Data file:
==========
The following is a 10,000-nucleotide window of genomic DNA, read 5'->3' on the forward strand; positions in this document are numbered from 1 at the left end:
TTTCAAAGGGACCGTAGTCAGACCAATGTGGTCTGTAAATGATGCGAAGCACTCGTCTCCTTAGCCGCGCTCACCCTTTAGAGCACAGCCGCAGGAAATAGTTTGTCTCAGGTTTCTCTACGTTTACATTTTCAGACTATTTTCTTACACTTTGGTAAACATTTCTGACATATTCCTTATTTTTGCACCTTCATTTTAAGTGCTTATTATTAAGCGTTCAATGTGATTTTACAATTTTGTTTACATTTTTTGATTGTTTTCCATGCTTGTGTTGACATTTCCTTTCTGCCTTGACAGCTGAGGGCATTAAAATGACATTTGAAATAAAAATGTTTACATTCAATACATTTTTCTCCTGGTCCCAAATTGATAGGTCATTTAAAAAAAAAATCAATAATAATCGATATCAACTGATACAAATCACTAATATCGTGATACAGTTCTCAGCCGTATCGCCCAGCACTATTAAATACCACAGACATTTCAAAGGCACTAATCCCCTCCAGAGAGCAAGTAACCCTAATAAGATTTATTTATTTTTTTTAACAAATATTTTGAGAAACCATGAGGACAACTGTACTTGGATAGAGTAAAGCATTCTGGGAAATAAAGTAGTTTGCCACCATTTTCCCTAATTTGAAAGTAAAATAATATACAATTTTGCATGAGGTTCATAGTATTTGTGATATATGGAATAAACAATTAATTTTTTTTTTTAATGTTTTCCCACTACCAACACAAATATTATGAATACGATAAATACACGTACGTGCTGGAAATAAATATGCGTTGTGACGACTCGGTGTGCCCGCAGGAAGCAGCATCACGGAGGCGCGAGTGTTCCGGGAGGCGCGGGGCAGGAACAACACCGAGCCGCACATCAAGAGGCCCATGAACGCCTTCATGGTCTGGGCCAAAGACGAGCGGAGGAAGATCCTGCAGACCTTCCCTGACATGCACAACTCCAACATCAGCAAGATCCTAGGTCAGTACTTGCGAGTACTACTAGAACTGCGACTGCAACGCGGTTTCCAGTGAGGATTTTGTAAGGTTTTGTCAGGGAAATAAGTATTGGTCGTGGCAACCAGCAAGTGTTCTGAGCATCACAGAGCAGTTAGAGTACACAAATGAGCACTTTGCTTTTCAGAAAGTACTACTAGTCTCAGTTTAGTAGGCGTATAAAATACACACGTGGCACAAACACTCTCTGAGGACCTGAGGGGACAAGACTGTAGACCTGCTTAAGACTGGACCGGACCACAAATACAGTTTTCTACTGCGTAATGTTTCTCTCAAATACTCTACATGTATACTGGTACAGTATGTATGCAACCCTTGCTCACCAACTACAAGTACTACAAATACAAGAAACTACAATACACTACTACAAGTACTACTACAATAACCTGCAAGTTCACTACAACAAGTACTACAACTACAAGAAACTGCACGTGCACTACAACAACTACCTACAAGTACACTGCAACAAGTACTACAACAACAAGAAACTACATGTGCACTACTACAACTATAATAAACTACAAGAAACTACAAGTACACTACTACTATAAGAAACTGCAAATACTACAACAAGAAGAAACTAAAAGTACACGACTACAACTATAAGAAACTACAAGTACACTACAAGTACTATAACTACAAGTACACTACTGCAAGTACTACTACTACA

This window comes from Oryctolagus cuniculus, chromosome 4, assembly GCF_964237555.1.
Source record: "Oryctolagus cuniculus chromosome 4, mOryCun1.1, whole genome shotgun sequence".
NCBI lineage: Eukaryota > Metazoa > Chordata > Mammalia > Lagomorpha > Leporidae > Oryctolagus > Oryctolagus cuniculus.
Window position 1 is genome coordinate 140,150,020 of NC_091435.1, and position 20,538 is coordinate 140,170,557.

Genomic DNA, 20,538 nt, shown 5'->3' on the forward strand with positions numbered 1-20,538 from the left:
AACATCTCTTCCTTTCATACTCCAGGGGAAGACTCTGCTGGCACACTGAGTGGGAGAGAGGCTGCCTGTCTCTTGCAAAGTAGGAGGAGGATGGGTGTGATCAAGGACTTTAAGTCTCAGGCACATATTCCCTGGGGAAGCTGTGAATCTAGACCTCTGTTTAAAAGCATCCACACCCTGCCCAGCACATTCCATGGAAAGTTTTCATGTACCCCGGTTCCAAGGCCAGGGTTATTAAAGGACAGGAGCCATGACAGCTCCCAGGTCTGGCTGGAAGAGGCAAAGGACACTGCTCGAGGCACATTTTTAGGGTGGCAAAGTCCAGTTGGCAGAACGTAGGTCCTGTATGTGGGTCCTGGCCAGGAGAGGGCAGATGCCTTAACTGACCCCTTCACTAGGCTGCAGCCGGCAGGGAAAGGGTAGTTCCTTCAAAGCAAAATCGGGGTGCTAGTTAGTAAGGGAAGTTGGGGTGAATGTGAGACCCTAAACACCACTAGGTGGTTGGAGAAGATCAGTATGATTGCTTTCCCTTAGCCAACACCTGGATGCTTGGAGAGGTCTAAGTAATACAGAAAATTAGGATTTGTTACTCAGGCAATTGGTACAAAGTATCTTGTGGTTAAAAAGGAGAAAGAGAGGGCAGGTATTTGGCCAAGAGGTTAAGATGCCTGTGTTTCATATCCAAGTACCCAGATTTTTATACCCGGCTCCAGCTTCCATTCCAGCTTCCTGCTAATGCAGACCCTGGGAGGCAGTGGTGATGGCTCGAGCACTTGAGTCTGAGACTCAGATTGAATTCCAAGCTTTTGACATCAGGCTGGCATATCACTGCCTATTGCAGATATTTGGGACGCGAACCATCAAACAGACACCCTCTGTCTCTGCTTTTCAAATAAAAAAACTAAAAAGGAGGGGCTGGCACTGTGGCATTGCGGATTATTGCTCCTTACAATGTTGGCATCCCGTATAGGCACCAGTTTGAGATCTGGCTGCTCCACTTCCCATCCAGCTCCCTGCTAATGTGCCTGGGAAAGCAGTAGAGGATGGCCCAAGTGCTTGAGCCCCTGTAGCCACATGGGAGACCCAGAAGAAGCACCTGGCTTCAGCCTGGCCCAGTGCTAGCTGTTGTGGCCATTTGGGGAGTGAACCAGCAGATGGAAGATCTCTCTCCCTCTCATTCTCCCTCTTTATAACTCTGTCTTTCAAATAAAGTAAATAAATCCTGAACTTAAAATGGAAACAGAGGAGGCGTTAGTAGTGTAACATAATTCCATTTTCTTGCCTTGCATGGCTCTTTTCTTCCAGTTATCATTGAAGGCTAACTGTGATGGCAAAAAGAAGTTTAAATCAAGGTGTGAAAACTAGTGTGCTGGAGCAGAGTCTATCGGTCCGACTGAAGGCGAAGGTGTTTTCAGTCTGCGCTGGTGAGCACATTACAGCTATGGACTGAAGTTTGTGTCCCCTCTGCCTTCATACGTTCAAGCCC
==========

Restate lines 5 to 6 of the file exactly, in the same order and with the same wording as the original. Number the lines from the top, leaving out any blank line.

NCBI lineage: Eukaryota > Metazoa > Chordata > Mammalia > Lagomorpha > Leporidae > Oryctolagus > Oryctolagus cuniculus.
Window position 1 is genome coordinate 140,150,020 of NC_091435.1, and position 20,538 is coordinate 140,170,557.